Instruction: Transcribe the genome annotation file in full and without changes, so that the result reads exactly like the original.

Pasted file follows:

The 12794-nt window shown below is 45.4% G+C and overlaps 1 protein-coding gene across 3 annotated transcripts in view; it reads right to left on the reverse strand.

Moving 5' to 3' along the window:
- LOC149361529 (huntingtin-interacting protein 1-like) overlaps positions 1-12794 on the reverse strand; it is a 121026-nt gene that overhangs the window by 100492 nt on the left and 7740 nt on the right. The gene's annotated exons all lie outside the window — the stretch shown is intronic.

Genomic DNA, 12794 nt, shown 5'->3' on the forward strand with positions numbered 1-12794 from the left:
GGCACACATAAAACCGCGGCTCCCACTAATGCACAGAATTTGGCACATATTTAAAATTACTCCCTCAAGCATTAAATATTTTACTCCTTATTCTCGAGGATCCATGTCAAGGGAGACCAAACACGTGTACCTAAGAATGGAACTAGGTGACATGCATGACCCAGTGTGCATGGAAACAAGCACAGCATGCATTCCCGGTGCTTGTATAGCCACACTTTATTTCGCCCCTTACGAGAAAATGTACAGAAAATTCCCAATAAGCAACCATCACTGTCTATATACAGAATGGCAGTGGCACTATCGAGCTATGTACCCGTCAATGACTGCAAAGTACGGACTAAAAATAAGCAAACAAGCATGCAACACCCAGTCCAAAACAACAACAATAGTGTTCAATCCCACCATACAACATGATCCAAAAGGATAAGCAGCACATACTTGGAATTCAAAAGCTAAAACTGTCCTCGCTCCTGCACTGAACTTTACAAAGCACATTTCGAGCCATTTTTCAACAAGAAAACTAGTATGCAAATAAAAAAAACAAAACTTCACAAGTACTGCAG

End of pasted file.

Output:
The 12794-nt window shown below is 45.4% G+C and overlaps 1 protein-coding gene across 3 annotated transcripts in view; it reads right to left on the reverse strand.

Moving 5' to 3' along the window:
- LOC149361529 (huntingtin-interacting protein 1-like) overlaps positions 1-12794 on the reverse strand; it is a 121026-nt gene that overhangs the window by 100492 nt on the left and 7740 nt on the right. The gene's annotated exons all lie outside the window — the stretch shown is intronic.

Genomic DNA, 12794 nt, shown 5'->3' on the forward strand with positions numbered 1-12794 from the left:
GGCACACATAAAACCGCGGCTCCCACTAATGCACAGAATTTGGCACATATTTAAAATTACTCCCTCAAGCATTAAATATTTTACTCCTTATTCTCGAGGATCCATGTCAAGGGAGACCAAACACGTGTACCTAAGAATGGAACTAGGTGACATGCATGACCCAGTGTGCATGGAAACAAGCACAGCATGCATTCCCGGTGCTTGTATAGCCACACTTTATTTCGCCCCTTACGAGAAAATGTACAGAAAATTCCCAATAAGCAACCATCACTGTCTATATACAGAATGGCAGTGGCACTATCGAGCTATGTACCCGTCAATGACTGCAAAGTACGGACTAAAAATAAGCAAACAAGCATGCAACACCCAGTCCAAAACAACAACAATAGTGTTCAATCCCACCATACAACATGATCCAAAAGGATAAGCAGCACATACTTGGAATTCAAAAGCTAAAACTGTCCTCGCTCCTGCACTGAACTTTACAAAGCACATTTCGAGCCATTTTTCAACAAGAAAACTAGTATGCAAATAAAAAAAACAAAACTTCACAAGTACTGCAG